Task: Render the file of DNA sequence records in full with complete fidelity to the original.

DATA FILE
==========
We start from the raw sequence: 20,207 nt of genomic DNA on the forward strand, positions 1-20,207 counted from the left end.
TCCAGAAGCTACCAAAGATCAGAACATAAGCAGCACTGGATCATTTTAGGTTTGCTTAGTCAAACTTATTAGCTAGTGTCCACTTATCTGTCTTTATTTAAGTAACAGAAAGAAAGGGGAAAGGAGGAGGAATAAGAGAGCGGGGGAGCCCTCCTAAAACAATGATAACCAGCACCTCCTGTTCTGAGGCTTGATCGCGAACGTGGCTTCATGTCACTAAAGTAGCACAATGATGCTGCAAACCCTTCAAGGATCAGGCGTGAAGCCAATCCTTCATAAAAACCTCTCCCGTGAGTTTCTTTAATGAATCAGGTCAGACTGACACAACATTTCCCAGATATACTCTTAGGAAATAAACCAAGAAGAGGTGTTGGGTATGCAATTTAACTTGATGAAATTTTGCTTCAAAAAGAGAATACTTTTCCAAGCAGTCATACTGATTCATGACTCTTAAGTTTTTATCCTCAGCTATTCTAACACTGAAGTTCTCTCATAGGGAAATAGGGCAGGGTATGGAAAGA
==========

We start from the raw sequence: 20,207 nt of genomic DNA on the forward strand, positions 1-20,207 counted from the left end.
TCCAGAAGCTACCAAAGATCAGAACATAAGCAGCACTGGATCATTTTAGGTTTGCTTAGTCAAACTTATTAGCTAGTGTCCACTTATCTGTCTTTATTTAAGTAACAGAAAGAAAGGGGAAAGGAGGAGGAATAAGAGAGCGGGGGAGCCCTCCTAAAACAATGATAACCAGCACCTCCTGTTCTGAGGCTTGATCGCGAACGTGGCTTCATGTCACTAAAGTAGCACAATGATGCTGCAAACCCTTCAAGGATCAGGCGTGAAGCCAATCCTTCATAAAAACCTCTCCCGTGAGTTTCTTTAATGAATCAGGTCAGACTGACACAACATTTCCCAGATATACTCTTAGGAAATAAACCAAGAAGAGGTGTTGGGTATGCAATTTAACTTGATGAAATTTTGCTTCAAAAAGAGAATACTTTTCCAAGCAGTCATACTGATTCATGACTCTTAAGTTTTTATCCTCAGCTATTCTAACACTGAAGTTCTCTCATAGGGAAATAGGGCAGGGTATGGAAAGA